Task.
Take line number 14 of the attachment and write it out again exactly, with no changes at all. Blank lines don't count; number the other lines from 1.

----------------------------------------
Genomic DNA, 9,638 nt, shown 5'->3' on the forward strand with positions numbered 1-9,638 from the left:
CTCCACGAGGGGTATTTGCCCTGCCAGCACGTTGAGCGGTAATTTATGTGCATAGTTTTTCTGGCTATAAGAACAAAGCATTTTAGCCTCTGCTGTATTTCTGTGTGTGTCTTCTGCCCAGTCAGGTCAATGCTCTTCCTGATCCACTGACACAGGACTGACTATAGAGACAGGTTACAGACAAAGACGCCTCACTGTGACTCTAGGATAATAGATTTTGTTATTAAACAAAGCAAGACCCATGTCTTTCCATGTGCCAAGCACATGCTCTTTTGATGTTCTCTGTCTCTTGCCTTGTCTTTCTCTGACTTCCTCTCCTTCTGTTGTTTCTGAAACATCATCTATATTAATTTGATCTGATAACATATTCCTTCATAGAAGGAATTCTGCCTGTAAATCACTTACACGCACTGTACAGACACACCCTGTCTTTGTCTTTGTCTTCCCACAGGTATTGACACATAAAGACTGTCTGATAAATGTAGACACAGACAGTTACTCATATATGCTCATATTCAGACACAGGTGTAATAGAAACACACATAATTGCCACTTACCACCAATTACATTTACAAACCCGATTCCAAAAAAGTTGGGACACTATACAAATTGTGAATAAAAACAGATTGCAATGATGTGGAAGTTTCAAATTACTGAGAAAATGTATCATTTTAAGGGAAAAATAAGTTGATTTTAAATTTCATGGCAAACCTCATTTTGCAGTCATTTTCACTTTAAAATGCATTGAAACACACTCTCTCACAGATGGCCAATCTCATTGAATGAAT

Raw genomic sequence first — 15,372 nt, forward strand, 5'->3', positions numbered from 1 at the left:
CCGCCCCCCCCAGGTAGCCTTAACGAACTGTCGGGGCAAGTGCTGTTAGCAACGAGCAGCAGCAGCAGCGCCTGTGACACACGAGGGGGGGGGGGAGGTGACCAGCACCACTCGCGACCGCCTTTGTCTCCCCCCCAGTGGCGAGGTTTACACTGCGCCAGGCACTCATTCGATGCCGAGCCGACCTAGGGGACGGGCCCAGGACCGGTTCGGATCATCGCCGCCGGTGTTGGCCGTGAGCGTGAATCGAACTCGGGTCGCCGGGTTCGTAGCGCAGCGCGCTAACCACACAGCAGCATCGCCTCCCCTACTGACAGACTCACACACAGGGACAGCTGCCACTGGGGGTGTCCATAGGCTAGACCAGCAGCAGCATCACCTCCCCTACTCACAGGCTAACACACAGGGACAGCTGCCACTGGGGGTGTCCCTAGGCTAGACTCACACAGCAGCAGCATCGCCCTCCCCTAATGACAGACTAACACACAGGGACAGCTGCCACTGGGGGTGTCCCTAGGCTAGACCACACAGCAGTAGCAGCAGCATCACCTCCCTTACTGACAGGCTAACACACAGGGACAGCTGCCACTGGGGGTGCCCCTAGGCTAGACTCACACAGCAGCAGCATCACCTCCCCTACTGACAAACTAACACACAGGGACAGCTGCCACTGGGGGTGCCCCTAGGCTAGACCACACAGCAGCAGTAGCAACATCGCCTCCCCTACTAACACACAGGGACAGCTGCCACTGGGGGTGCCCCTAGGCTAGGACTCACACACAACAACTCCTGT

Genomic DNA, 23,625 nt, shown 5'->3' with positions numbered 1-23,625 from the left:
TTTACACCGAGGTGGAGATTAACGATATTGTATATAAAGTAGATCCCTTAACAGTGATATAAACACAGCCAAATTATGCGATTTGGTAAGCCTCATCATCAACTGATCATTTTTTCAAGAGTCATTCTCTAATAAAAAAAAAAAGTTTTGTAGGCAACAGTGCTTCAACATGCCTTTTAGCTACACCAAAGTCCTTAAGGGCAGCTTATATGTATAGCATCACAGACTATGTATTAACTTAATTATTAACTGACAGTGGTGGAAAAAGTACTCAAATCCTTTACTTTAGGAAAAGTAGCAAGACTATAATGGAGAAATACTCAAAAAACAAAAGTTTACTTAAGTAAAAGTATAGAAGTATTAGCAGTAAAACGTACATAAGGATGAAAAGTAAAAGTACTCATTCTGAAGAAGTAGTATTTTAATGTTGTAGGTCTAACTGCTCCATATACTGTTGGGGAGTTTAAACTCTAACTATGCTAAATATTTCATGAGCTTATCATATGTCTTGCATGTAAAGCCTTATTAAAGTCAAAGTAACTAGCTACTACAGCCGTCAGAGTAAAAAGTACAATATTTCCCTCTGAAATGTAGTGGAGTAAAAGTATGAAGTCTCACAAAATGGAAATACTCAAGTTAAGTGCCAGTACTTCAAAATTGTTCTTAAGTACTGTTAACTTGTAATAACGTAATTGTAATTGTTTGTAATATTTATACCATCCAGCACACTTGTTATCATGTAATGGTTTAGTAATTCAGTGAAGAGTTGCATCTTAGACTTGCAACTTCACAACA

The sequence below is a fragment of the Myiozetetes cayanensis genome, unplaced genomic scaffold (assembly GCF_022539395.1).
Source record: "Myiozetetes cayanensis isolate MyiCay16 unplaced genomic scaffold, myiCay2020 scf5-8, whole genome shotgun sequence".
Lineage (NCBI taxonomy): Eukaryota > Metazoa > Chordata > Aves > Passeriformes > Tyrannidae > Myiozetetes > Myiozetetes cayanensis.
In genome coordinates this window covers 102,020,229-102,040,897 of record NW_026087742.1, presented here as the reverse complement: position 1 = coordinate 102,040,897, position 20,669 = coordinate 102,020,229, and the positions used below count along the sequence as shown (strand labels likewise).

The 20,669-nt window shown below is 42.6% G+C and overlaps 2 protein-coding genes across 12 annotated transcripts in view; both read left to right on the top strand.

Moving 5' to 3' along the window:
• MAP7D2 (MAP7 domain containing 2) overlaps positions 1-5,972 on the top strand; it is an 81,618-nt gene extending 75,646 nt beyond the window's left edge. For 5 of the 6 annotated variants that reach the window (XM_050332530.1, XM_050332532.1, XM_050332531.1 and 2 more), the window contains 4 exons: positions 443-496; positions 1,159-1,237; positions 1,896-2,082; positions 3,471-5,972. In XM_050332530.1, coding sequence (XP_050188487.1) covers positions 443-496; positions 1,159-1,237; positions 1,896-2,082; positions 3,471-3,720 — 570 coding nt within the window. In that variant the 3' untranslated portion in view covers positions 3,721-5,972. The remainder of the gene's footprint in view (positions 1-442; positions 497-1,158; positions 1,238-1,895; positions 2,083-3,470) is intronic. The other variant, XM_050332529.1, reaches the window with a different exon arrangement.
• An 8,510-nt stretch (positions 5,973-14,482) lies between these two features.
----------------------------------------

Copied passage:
• An 8,510-nt stretch (positions 5,973-14,482) lies between these two features.